In case you hadn’t heard, resistance to the now-infamous Dakota Access oil pipeline project isn’t letting up. It’s only growing stronger. For months, the Standing Rock Sioux and allied indigenous tribes throughout the country have been actively but peacefully resisting construction of the pipeline, which would threaten the safety and sanctity of their sacred tribal lands.
More recently, activists across the country standing in solidarity with affected indigenous communities have demonstrated against Dakota Access and other harmful fossil fuel pipeline projects from coast to coast. In the meantime, state authorities have shamefully filed criminal charges against journalists covering the pipeline resistance.
Last month, in support of all those opposing the Dakota Access pipeline, Food & Water Watch released a widely-disseminated profile of the major American and international banking entities that are bankrolling the pipeline - and expecting to profit heavily off of it. The report, Who’s Banking on the Dakota Access Pipeline?, illuminated the deep stake our country’s financial corporations have in maintaining society’s dependence on dirty, antiquated fossil fuels.
Now we’re taking a look at the companies building the pipeline - with huge support from those big banks. We're shedding light on who owns Dakota Access and connected pipelines leading to regional refineries and export terminals. Not surprisingly, our profile features powerful multinational fossil fuel companies, including Phillips 66, Sunoco Logistics, Marathon and Energy Transfer Partners. But the Canadian tar sands oil and pipeline giant Enbridge has the largest individual stake in Dakota Access.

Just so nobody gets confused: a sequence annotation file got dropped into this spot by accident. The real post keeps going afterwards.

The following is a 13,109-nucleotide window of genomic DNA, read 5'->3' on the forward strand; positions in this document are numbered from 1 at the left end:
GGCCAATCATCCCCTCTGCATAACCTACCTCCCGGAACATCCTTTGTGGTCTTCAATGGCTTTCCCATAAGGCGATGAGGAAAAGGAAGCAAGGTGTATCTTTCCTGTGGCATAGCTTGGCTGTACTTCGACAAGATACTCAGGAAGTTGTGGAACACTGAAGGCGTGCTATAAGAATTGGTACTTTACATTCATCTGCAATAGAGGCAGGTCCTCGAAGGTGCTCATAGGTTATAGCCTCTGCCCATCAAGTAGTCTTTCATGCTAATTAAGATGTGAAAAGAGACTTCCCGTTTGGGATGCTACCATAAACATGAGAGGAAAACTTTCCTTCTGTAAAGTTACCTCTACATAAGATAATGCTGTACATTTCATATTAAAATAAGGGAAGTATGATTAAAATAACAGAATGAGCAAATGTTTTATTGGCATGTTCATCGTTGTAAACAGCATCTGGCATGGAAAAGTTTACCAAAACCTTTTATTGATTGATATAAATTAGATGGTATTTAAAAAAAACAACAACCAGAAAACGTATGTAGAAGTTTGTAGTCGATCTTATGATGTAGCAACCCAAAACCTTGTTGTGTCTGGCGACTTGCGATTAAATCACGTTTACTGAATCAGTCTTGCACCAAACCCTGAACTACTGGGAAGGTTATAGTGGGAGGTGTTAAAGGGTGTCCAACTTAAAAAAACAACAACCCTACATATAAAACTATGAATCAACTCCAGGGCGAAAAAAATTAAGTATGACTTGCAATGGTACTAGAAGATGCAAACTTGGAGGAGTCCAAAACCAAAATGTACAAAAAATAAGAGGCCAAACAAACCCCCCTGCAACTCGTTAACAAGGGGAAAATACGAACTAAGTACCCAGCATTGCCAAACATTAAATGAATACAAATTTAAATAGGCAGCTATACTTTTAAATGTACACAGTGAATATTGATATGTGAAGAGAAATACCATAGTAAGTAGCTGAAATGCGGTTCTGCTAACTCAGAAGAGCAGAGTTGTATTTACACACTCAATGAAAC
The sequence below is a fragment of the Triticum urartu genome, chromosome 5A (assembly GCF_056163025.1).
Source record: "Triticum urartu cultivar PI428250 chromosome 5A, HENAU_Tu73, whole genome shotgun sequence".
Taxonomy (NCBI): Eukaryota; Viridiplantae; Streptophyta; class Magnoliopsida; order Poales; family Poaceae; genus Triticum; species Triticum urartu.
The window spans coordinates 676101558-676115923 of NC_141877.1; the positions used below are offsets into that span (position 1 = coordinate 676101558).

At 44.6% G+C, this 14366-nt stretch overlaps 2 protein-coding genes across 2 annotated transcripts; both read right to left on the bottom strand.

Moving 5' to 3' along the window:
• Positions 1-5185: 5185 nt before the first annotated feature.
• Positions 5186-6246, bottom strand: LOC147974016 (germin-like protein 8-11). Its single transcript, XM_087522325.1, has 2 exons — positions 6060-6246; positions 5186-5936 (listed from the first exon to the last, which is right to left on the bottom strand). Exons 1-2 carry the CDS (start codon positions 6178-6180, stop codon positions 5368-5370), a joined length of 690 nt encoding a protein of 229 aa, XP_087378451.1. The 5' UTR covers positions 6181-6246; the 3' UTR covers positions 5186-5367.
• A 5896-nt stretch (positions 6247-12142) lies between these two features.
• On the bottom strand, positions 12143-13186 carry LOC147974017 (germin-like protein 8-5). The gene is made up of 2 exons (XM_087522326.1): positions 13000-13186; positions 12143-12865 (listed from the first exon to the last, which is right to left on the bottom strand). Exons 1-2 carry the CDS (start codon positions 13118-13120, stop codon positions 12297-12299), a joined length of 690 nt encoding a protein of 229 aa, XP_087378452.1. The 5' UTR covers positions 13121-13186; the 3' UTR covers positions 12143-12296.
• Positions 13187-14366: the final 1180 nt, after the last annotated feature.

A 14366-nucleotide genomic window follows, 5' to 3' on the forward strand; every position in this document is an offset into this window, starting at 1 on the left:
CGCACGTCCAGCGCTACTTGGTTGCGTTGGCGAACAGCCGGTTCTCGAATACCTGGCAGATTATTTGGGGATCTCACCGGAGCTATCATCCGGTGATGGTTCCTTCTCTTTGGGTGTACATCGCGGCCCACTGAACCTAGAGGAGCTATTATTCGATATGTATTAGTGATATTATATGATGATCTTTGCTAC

In September, Enbridge announced a proposed merger with Spectra, a U.S. gas pipeline giant with a record of accidents and mishaps rivaling that of Enbridge itself. It was Enbridge that sent hundreds of thousands of barrels of oil into the Kalamazoo, and it was a Spectra gas pipeline that exploded in Pennsylvania last April, severely burning a man.
The presidents of Enbridge and Spectra met with 11 bankers to announce the merger, the day after private security guards led a widely-reported dog attack on indigenous demonstrators at the pipeline site. Someone from Credit Suisse asked about the demonstrations, and Enbridge’s president told the bankers not to worry: “There is difference of views on these projects, and I actually think Energy Transfer... has done a good job of ensuring that people have had input into the project.”
This is the Frackopoly at work, trumping public safety and local opposition in the false name of energy security. It’s false because there won’t be energy security without climate stability. True energy security requires meeting our energy needs without destabilizing the climate, and without sacrificing people's health and welfare along the way. It means an energy future free of fossil fuels.
Consolidation in the oil and gas industry, like this proposed Enbridge-Spectra merger, will only increase the industry’s power to influence politicians and regulators, and generate profit over the public interest.